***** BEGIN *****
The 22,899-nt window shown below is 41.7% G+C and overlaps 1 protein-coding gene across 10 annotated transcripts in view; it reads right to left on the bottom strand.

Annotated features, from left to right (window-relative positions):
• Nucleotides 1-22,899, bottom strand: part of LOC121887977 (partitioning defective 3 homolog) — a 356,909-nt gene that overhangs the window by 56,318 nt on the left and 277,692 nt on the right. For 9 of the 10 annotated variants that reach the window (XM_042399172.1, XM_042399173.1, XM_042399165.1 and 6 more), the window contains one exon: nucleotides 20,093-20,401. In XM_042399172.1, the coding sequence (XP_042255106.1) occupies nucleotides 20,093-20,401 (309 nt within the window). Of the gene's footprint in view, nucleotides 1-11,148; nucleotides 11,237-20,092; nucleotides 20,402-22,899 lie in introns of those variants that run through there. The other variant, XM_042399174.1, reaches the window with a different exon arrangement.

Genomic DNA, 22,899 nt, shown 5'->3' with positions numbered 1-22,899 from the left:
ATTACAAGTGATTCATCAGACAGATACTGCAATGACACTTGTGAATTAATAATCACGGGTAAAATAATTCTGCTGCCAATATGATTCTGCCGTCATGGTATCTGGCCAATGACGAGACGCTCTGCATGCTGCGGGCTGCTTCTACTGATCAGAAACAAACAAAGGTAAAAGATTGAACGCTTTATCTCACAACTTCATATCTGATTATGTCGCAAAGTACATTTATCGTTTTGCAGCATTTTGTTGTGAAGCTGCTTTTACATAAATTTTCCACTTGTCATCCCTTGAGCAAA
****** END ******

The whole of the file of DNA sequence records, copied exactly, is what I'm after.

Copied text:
The 22,899-nt window shown below is 41.7% G+C and overlaps 1 protein-coding gene across 10 annotated transcripts in view; it reads right to left on the bottom strand.

Annotated features, from left to right (window-relative positions):
• Nucleotides 1-22,899, bottom strand: part of LOC121887977 (partitioning defective 3 homolog) — a 356,909-nt gene that overhangs the window by 56,318 nt on the left and 277,692 nt on the right. For 9 of the 10 annotated variants that reach the window (XM_042399172.1, XM_042399173.1, XM_042399165.1 and 6 more), the window contains one exon: nucleotides 20,093-20,401. In XM_042399172.1, the coding sequence (XP_042255106.1) occupies nucleotides 20,093-20,401 (309 nt within the window). Of the gene's footprint in view, nucleotides 1-11,148; nucleotides 11,237-20,092; nucleotides 20,402-22,899 lie in introns of those variants that run through there. The other variant, XM_042399174.1, reaches the window with a different exon arrangement.

Genomic DNA, 22,899 nt, shown 5'->3' with positions numbered 1-22,899 from the left:
ATTACAAGTGATTCATCAGACAGATACTGCAATGACACTTGTGAATTAATAATCACGGGTAAAATAATTCTGCTGCCAATATGATTCTGCCGTCATGGTATCTGGCCAATGACGAGACGCTCTGCATGCTGCGGGCTGCTTCTACTGATCAGAAACAAACAAAGGTAAAAGATTGAACGCTTTATCTCACAACTTCATATCTGATTATGTCGCAAAGTACATTTATCGTTTTGCAGCATTTTGTTGTGAAGCTGCTTTTACATAAATTTTCCACTTGTCATCCCTTGAGCAAA